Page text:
© The Financial Times Ltd 2013 FT and 'Financial Times' are trademarks of The Financial Times Ltd.
Last updated: January 20, 2012 6:45 pm
Jerry Yang’s precise management responsibilities at Yahoo may have been hard to define, but his title at the US internet company he co-founded said it all: Chief Yahoo.
On Tuesday, the man who had presided over one of the first internet portals severed his ties with the business once and for all as he resigned from its board. If the troubled company is to find a new path in an online world dominated by Facebook and Google, it will have to do so without a figure who represented the strongest link to its origins of 16 years ago.
Mr Yang’s influence has remained strong since he stepped down as chief executive in 2009 after a turbulent two-year stint. It was on his watch that Yahoo failed to consummate an acquisition approach by Microsoft worth more than twice its current value. Many shareholders have held him responsible for that slip, suspecting that his personal ties to the company made him less willing to accept an acquisition than other shareholders.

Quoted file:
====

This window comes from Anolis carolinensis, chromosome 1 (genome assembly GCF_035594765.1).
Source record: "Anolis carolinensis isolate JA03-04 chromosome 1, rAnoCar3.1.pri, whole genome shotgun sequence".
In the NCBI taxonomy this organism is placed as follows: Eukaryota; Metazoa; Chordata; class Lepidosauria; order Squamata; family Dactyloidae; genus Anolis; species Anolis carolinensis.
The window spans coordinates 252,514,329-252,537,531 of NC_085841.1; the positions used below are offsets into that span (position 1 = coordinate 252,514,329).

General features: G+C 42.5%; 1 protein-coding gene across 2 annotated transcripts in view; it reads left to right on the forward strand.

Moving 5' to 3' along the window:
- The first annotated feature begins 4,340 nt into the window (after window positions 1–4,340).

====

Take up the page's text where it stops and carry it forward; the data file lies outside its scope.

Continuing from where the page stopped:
That did not stop Yahoo from allowing its co-founder, who had taken more of a backroom role, from becoming involved in discussions with possible investors late last year as it looked for a strategic reboot to revive its sagging stock price.
With Mr Yang out of the way, many on Wall Street are betting that a change in direction will now come about more quickly – particularly if, as expected, other directors follow Mr Yang out the door in the coming weeks.
High on Yahoo’s list of options is a sale of its valuable stakes in Chinese ecommerce company Alibaba and its namesake Yahoo Japan – companies from which Mr Yang also resigned as a director this week. Jack Ma, founder of Alibaba, spoke warmly of his personal relationship with Mr Yang but was quick to express his continued enthusiasm for working with Yahoo’s board – reflecting renewed optimism that a deal will follow now Mr Yang has left the scene.
Copyright The Financial Times Limited 2013. You may share using our article tools.
Please don't cut articles from FT.com and redistribute by email or post to the web.